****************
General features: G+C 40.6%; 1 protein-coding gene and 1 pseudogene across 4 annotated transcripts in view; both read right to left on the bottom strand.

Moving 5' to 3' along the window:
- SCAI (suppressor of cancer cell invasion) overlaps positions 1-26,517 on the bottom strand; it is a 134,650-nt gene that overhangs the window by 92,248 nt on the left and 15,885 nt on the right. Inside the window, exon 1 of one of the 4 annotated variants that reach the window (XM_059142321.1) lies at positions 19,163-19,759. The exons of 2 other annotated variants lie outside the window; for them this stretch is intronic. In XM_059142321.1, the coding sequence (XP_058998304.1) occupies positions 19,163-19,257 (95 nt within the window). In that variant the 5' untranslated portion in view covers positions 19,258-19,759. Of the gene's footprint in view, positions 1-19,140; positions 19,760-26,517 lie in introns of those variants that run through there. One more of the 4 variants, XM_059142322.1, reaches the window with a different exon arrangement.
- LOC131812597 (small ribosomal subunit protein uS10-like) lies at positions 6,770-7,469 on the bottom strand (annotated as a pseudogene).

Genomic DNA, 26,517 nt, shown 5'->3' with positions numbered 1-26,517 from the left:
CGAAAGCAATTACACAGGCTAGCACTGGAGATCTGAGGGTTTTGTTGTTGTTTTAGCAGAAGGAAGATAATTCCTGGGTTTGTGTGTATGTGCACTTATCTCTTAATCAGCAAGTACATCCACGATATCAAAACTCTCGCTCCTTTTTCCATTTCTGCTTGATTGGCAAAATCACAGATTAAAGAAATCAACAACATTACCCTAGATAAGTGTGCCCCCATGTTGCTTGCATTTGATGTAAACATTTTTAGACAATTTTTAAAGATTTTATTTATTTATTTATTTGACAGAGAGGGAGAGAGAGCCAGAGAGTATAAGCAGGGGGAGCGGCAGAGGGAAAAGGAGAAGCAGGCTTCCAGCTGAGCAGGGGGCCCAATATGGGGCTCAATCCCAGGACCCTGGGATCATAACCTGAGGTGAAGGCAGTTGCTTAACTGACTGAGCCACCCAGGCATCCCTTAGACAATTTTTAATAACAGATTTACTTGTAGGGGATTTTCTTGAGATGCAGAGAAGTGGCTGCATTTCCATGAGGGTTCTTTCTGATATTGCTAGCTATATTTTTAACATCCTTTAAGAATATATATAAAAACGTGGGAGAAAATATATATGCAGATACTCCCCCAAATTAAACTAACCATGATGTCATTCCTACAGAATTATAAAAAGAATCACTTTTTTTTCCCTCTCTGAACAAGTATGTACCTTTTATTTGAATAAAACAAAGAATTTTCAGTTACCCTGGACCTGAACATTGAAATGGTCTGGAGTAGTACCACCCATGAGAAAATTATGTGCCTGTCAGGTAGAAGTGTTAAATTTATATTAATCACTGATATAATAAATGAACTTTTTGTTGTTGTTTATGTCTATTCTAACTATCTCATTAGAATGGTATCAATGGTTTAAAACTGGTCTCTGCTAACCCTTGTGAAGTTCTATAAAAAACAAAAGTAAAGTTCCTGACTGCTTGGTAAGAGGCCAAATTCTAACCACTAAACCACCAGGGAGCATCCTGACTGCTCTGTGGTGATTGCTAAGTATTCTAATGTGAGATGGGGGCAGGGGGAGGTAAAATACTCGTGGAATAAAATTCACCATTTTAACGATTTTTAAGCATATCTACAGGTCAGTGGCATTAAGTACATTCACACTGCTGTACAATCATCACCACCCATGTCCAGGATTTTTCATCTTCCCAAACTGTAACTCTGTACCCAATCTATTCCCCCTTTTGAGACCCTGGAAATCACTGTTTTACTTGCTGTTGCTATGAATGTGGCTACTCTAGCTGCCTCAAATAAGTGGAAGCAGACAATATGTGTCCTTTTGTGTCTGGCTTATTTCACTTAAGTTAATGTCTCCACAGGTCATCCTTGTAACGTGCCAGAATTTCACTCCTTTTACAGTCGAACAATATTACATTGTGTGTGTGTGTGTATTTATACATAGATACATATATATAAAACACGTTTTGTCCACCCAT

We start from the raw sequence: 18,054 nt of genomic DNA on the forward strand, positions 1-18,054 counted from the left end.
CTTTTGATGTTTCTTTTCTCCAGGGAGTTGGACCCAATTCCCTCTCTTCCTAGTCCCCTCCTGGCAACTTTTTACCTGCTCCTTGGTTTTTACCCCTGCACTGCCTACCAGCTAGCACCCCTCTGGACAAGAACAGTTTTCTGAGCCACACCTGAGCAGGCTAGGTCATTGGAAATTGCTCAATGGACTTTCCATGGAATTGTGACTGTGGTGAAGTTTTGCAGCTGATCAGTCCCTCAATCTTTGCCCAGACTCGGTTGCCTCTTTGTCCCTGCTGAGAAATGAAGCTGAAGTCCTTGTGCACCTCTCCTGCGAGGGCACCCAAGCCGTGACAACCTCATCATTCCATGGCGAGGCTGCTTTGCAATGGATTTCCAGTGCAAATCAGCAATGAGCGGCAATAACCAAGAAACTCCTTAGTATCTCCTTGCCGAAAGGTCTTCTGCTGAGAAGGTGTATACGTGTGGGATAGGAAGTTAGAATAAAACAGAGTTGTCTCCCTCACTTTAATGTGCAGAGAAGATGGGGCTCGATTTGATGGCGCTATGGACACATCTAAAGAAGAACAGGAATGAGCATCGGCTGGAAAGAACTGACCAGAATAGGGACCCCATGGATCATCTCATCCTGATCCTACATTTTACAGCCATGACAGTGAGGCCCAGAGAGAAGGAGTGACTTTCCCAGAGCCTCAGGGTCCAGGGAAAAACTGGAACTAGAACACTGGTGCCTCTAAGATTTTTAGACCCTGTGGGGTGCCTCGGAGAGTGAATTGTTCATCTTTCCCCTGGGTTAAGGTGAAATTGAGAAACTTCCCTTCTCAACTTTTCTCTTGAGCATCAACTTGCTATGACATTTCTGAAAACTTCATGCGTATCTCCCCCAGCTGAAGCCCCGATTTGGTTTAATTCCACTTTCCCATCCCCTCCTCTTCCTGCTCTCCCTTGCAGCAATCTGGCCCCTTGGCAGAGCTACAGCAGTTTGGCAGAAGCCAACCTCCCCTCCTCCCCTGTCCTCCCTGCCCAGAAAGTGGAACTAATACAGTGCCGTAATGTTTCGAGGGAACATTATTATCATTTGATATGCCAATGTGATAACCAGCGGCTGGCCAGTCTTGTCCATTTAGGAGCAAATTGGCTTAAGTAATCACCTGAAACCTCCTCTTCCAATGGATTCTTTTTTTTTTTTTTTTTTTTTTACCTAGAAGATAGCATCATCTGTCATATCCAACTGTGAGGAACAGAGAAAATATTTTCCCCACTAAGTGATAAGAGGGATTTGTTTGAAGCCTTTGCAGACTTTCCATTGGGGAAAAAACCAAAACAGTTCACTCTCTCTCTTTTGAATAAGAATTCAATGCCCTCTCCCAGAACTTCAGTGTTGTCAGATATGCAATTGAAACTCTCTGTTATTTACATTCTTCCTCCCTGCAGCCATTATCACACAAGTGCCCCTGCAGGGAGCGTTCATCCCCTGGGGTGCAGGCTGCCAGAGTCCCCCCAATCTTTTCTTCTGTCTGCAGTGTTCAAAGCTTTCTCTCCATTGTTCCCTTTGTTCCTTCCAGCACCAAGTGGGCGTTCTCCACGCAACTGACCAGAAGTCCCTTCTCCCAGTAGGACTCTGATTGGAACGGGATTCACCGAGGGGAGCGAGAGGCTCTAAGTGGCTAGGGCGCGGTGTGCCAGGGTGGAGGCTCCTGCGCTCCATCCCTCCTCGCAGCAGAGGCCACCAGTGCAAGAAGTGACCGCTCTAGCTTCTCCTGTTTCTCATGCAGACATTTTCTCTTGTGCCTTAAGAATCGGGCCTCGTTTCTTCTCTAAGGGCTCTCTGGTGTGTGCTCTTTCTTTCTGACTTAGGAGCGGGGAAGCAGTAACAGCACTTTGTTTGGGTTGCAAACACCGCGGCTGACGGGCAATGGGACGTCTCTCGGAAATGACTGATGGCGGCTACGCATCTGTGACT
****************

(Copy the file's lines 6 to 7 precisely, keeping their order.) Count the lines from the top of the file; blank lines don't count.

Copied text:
CGAAAGCAATTACACAGGCTAGCACTGGAGATCTGAGGGTTTTGTTGTTGTTTTAGCAGAAGGAAGATAATTCCTGGGTTTGTGTGTATGTGCACTTATCTCTTAATCAGCAAGTACATCCACGATATCAAAACTCTCGCTCCTTTTTCCATTTCTGCTTGATTGGCAAAATCACAGATTAAAGAAATCAACAACATTACCCTAGATAAGTGTGCCCCCATGTTGCTTGCATTTGATGTAAACATTTTTAGACAATTTTTAAAGATTTTATTTATTTATTTATTTGACAGAGAGGGAGAGAGAGCCAGAGAGTATAAGCAGGGGGAGCGGCAGAGGGAAAAGGAGAAGCAGGCTTCCAGCTGAGCAGGGGGCCCAATATGGGGCTCAATCCCAGGACCCTGGGATCATAACCTGAGGTGAAGGCAGTTGCTTAACTGACTGAGCCACCCAGGCATCCCTTAGACAATTTTTAATAACAGATTTACTTGTAGGGGATTTTCTTGAGATGCAGAGAAGTGGCTGCATTTCCATGAGGGTTCTTTCTGATATTGCTAGCTATATTTTTAACATCCTTTAAGAATATATATAAAAACGTGGGAGAAAATATATATGCAGATACTCCCCCAAATTAAACTAACCATGATGTCATTCCTACAGAATTATAAAAAGAATCACTTTTTTTTCCCTCTCTGAACAAGTATGTACCTTTTATTTGAATAAAACAAAGAATTTTCAGTTACCCTGGACCTGAACATTGAAATGGTCTGGAGTAGTACCACCCATGAGAAAATTATGTGCCTGTCAGGTAGAAGTGTTAAATTTATATTAATCACTGATATAATAAATGAACTTTTTGTTGTTGTTTATGTCTATTCTAACTATCTCATTAGAATGGTATCAATGGTTTAAAACTGGTCTCTGCTAACCCTTGTGAAGTTCTATAAAAAACAAAAGTAAAGTTCCTGACTGCTTGGTAAGAGGCCAAATTCTAACCACTAAACCACCAGGGAGCATCCTGACTGCTCTGTGGTGATTGCTAAGTATTCTAATGTGAGATGGGGGCAGGGGGAGGTAAAATACTCGTGGAATAAAATTCACCATTTTAACGATTTTTAAGCATATCTACAGGTCAGTGGCATTAAGTACATTCACACTGCTGTACAATCATCACCACCCATGTCCAGGATTTTTCATCTTCCCAAACTGTAACTCTGTACCCAATCTATTCCCCCTTTTGAGACCCTGGAAATCACTGTTTTACTTGCTGTTGCTATGAATGTGGCTACTCTAGCTGCCTCAAATAAGTGGAAGCAGACAATATGTGTCCTTTTGTGTCTGGCTTATTTCACTTAAGTTAATGTCTCCACAGGTCATCCTTGTAACGTGCCAGAATTTCACTCCTTTTACAGTCGAACAATATTACATTGTGTGTGTGTGTGTATTTATACATAGATACATATATATAAAACACGTTTTGTCCACCCAT

We start from the raw sequence: 18,054 nt of genomic DNA on the forward strand, positions 1-18,054 counted from the left end.